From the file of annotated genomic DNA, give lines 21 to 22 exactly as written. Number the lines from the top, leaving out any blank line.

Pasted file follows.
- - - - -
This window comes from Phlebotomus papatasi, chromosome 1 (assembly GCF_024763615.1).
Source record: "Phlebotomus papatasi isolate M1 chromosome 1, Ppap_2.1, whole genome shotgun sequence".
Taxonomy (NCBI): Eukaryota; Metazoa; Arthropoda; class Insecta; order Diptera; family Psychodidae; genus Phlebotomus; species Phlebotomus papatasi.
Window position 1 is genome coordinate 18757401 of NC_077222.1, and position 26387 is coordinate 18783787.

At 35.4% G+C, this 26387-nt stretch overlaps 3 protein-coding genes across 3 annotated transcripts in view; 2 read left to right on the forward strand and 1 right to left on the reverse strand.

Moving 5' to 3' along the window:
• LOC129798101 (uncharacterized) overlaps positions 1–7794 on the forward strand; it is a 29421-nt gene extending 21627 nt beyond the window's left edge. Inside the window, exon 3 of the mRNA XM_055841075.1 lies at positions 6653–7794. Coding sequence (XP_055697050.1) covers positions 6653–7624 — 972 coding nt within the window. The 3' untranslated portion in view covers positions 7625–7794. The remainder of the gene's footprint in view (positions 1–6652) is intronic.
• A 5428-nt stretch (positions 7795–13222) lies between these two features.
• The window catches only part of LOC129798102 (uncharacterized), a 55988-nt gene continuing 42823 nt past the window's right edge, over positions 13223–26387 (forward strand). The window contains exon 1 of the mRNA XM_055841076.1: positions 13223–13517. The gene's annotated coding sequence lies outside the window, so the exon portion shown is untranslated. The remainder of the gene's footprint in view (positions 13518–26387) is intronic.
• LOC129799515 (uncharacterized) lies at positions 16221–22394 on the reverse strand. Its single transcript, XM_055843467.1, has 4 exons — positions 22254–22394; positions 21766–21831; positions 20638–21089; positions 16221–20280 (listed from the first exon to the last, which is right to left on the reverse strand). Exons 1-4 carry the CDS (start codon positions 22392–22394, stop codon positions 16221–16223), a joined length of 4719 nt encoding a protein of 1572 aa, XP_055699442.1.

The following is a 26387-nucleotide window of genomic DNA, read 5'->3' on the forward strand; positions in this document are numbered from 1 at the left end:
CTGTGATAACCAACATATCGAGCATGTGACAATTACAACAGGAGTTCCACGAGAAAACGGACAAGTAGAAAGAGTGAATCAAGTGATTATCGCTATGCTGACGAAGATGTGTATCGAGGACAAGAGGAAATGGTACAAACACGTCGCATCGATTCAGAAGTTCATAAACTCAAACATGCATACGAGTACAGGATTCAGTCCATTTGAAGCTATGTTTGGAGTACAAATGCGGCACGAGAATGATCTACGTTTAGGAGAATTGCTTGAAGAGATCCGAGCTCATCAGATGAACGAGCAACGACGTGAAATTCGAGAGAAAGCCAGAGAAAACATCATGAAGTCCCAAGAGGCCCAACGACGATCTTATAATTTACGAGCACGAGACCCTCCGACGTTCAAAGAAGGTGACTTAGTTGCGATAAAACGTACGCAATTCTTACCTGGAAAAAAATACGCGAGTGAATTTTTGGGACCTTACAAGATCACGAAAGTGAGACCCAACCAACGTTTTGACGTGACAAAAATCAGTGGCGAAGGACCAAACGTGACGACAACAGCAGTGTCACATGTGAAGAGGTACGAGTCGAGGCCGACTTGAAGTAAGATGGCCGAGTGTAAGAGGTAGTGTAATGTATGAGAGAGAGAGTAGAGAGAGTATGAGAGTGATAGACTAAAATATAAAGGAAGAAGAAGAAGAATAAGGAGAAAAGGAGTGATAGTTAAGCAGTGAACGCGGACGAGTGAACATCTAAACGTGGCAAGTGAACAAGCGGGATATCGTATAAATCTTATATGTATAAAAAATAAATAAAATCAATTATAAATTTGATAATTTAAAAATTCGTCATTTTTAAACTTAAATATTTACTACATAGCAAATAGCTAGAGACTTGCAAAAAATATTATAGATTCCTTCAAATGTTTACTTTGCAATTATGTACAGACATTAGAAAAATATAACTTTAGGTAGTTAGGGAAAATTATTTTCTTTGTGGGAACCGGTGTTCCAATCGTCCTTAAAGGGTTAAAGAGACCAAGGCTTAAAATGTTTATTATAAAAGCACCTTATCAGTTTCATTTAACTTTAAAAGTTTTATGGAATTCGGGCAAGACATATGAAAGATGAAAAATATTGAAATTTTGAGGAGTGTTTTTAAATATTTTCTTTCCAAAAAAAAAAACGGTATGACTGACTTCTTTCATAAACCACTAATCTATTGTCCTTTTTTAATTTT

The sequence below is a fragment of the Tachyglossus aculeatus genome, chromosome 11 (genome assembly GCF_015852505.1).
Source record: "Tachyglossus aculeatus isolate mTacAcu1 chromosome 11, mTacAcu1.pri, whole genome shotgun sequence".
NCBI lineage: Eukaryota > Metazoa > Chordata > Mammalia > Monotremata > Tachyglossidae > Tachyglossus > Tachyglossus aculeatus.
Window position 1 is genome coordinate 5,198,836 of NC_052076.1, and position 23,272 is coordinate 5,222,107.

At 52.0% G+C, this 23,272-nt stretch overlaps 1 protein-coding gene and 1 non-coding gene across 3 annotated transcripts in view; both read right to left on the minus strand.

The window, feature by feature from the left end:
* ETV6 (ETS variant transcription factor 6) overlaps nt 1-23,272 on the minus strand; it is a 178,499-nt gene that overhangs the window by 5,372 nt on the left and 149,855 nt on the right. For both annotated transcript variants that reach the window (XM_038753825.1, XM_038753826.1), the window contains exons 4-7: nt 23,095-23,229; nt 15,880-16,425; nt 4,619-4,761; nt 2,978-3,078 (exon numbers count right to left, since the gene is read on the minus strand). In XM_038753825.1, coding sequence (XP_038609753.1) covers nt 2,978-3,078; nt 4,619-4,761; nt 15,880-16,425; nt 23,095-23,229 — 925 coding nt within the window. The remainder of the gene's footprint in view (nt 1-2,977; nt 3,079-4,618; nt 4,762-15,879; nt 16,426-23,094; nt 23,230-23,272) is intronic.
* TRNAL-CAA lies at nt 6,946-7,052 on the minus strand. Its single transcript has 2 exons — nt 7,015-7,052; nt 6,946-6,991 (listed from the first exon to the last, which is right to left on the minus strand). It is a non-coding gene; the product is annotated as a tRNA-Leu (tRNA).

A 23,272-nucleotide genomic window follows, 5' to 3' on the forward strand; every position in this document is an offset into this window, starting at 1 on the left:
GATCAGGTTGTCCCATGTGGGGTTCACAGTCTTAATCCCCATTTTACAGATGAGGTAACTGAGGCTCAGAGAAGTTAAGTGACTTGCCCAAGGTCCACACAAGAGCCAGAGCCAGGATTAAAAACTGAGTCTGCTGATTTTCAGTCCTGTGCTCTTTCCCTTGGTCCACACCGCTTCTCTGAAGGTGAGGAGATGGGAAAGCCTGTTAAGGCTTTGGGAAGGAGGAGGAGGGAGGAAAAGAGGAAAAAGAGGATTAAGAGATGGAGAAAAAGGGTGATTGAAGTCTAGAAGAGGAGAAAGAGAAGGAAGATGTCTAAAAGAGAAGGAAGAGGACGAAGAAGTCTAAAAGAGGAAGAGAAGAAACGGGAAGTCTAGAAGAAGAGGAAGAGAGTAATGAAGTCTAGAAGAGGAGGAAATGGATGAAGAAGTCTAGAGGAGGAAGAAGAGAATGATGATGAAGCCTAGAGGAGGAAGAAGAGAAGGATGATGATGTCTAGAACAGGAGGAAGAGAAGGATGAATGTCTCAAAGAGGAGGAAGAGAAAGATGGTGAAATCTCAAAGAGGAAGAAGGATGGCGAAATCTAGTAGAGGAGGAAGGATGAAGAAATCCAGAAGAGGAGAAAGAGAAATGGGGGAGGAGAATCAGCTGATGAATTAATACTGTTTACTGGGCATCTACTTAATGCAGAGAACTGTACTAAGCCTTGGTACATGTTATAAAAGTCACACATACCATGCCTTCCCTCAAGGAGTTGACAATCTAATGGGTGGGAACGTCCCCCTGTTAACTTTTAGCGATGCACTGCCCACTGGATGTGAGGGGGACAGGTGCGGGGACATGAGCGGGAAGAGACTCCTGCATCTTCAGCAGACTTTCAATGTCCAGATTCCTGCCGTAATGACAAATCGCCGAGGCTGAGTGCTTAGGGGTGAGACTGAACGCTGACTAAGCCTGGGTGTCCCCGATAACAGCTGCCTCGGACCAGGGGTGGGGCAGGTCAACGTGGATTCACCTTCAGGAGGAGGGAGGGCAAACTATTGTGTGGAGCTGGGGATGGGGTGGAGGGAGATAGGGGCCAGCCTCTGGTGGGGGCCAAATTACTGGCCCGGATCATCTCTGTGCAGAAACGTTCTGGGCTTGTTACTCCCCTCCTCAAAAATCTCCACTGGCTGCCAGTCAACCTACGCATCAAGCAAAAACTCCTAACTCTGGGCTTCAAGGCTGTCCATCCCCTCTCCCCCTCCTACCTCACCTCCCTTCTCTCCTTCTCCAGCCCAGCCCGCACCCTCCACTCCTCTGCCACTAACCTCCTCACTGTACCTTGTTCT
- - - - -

A 23,272-nucleotide genomic window follows, 5' to 3' on the forward strand; every position in this document is an offset into this window, starting at 1 on the left:
GATCAGGTTGTCCCATGTGGGGTTCACAGTCTTAATCCCCATTTTACAGATGAGGTAACTGAGGCTCAGAGAAGTTAAGTGACTTGCCCAAGGTCCACACAAGAGCCAGAGCCAGGATTAAAAACTGAGTCTGCTGATTTTCAGTCCTGTGCTCTTTCCCTTGGTCCACACCGCTTCTCTGAAGGTGAGGAGATGGGAAAGCCTGTTAAGGCTTTGGGAAGGAGGAGGAGGGAGGAAAAGAGGAAAAAGAGGATTAAGAGATGGAGAAAAAGGGTGATTGAAGTCTAGAAGAGGAGAAAGAGAAGGAAGATGTCTAAAAGAGAAGGAAGAGGACGAAGAAGTCTAAAAGAGGAAGAGAAGAAACGGGAAGTCTAGAAGAAGAGGAAGAGAGTAATGAAGTCTAGAAGAGGAGGAAATGGATGAAGAAGTCTAGAGGAGGAAGAAGAGAATGATGATGAAGCCTAGAGGAGGAAGAAGAGAAGGATGATGATGTCTAGAACAGGAGGAAGAGAAGGATGAATGTCTCAAAGAGGAGGAAGAGAAAGATGGTGAAATCTCAAAGAGGAAGAAGGATGGCGAAATCTAGTAGAGGAGGAAGGATGAAGAAATCCAGAAGAGGAGAAAGAGAAATGGGGGAGGAGAATCAGCTGATGAATTAATACTGTTTACTGGGCATCTACTTAATGCAGAGAACTGTACTAAGCCTTGGTACATGTTATAAAAGTCACACATACCATGCCTTCCCTCAAGGAGTTGACAATCTAATGGGTGGGAACGTCCCCCTGTTAACTTTTAGCGATGCACTGCCCACTGGATGTGAGGGGGACAGGTGCGGGGACATGAGCGGGAAGAGACTCCTGCATCTTCAGCAGACTTTCAATGTCCAGATTCCTGCCGTAATGACAAATCGCCGAGGCTGAGTGCTTAGGGGTGAGACTGAACGCTGACTAAGCCTGGGTGTCCCCGATAACAGCTGCCTCGGACCAGGGGTGGGGCAGGTCAACGTGGATTCACCTTCAGGAGGAGGGAGGGCAAACTATTGTGTGGAGCTGGGGATGGGGTGGAGGGAGATAGGGGCCAGCCTCTGGTGGGGGCCAAATTACTGGCCCGGATCATCTCTGTGCAGAAACGTTCTGGGCTTGTTACTCCCCTCCTCAAAAATCTCCACTGGCTGCCAGTCAACCTACGCATCAAGCAAAAACTCCTAACTCTGGGCTTCAAGGCTGTCCATCCCCTCTCCCCCTCCTACCTCACCTCCCTTCTCTCCTTCTCCAGCCCAGCCCGCACCCTCCACTCCTCTGCCACTAACCTCCTCACTGTACCTTGTTCT